Richard Land glows over Palin pick
Richard Land is "ecstatic" over Sen. John McCain's decision to pick Alaska Governor Sarah Palin as vice president, and the women in his office are just as excited.
"They were absolutely giddy, and saying ‘I'm going to volunteer' after Sarah Palin was picked," said Land, who is president of the Southern Baptist Convention's Ethics & Religious Liberty Commission. "There's something going on in the conservative independent sisterhood that I can't tap into. I can't comprehend it, but it's there."
I spoke with Land just before news broke that Palin's 17-year-old daughter is pregnant.
"I recommended her but I had no reason to believe that they would do it, but I'm happy they did. I think it's going to tap into all kinds of things. I must say I've been pleasantly surprised at the depth of the response among women, among evangelical and Catholics. Clearly, her nominations tapped into something, which I can observe as a white male but can't experience. My wife says to her Sarah Palin is what the feminists' movement was all about. You can have a family and a husband and a career, that you can do it all. My wife has a Ph.D. in psychology, she's in private practice as a psychotherapist.
I find these questions about ‘how can she take care of her children and be vice president' sexist. Nobody asked that question to any of the male candidates. That's a family decision. As long as she and her husband are comfortable with it and they seem to have done a wonderful job with the children they have, it's nobody's business.
What will this do for John McCain?
The enthusiasm gap has been closed considerably. Let me answer a question you haven't asked me. I had two secular reporters ask me, ‘Dr. Land, you as a Southern Baptist believe that women are not to be pastors of churches and women are not to be head of the home. Wouldn't it mean that if Sarah Palin were elected vice president, her husband would tell her what to do? And I said, ‘If you don't mind my saying so, that's an asinine question, but I'll answer it.' Mrs. Thatcher said that her husband was head of her home and she ran the country. Queen Elizabeth said that Prince Phillip was head of the home and she was head of the country. If Mrs. Thatcher had been an American, I would've enthusiastically supported her for president of the United States.
The only restrictions we find in Scripture are, that for whatever reason women are not to be in charge of a marriage and women are not to be in charge of a church. That has nothing to do with governor, or senator or the House of Representatives, or president, or vice president.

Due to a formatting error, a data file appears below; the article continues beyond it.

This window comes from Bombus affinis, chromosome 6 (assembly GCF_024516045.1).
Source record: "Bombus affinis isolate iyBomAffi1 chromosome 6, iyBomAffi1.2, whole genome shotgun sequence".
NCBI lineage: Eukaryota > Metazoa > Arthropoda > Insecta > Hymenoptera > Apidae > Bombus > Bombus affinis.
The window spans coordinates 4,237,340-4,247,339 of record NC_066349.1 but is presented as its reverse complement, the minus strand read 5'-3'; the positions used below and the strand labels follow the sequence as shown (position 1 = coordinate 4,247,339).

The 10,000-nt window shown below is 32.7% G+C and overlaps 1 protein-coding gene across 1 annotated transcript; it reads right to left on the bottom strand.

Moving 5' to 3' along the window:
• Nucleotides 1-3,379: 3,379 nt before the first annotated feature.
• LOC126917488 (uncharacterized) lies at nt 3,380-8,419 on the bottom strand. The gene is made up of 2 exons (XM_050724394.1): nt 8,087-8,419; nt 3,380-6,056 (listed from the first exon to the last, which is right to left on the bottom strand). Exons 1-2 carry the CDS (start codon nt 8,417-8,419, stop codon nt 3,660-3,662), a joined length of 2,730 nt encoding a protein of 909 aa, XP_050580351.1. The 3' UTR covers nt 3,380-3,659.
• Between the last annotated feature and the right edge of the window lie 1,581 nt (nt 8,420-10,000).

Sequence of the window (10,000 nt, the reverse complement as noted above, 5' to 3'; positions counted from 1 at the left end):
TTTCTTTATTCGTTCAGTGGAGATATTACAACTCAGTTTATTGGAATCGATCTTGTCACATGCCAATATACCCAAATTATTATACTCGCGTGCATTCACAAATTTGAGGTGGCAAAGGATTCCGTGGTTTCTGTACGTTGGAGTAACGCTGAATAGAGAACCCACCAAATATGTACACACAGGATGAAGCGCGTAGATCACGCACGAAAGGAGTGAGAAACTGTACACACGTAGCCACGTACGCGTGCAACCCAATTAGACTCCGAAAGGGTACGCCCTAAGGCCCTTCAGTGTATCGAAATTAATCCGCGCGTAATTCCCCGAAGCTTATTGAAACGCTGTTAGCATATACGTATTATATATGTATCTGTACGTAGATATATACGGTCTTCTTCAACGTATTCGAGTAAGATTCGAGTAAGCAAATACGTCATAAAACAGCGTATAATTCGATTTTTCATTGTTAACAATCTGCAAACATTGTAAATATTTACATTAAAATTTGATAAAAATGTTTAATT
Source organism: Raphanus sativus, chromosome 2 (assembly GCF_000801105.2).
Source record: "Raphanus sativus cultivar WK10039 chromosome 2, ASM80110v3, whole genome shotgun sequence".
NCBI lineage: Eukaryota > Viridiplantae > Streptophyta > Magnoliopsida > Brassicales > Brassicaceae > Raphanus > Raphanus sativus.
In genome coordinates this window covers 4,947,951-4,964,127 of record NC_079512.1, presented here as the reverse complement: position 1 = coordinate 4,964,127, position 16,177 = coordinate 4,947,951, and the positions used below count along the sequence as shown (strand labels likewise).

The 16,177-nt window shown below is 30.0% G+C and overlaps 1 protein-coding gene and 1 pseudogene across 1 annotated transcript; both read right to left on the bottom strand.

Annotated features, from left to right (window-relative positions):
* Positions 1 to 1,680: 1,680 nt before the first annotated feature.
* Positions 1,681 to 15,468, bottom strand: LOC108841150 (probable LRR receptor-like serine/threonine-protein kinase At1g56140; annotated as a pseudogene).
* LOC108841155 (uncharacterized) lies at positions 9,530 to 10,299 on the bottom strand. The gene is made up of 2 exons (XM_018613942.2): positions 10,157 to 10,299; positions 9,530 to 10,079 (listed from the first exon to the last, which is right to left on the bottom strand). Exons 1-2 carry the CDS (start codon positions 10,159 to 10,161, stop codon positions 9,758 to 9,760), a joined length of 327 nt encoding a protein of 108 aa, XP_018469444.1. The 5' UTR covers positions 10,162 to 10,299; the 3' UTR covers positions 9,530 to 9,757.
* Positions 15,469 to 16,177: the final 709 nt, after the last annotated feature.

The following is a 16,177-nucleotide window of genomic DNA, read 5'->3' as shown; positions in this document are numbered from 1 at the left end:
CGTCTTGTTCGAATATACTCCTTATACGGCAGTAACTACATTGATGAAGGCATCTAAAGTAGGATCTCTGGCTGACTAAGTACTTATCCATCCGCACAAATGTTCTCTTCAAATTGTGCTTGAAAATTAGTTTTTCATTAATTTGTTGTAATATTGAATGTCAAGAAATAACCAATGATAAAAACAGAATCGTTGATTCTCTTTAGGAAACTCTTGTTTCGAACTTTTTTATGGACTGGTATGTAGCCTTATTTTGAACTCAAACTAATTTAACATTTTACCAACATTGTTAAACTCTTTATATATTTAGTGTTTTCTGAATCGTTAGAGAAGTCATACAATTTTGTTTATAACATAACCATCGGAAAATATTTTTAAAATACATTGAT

I was just in Denver where there were several religious outreach events. There are very few things officially scheduled at the Republican National Convention. What does that say about the parties?
The party that feels they're not getting the fair share of a constituency are the ones who practice outreach. If the constituency is an integral part of the decision making part of your party, you don't have to practice outreach. It's not going to fundamentally shift things. Obama's not doing as well as John Kerry so far. He's the most radically pro-choice candidate ever nominated by a major party. That's a vertical mountain to try to climb with evangelicals and with pro-life Catholics. He's going to get 20 to 22 percent of the evangelical, because 20 to 22 percent of evangelicals are liberal evangelicals. That's fine, but I don't think he's going to do any better than John Kerry did.
Does he get any credit for trying?
Sure he does. You're going to attract more voter support in the long term with honey than with vinegar. If you can demonstrate that you at least respect people of faith and that they're important to you, you're going to do better than Howard Dean who said Job was his favorite book of the New Testament. If he had been running against Rudy Giuliani, he might've gotten half of the evangelical vote, but he's not, he's running against a pro-life candidate who has picked a very strongly pro-life running mate."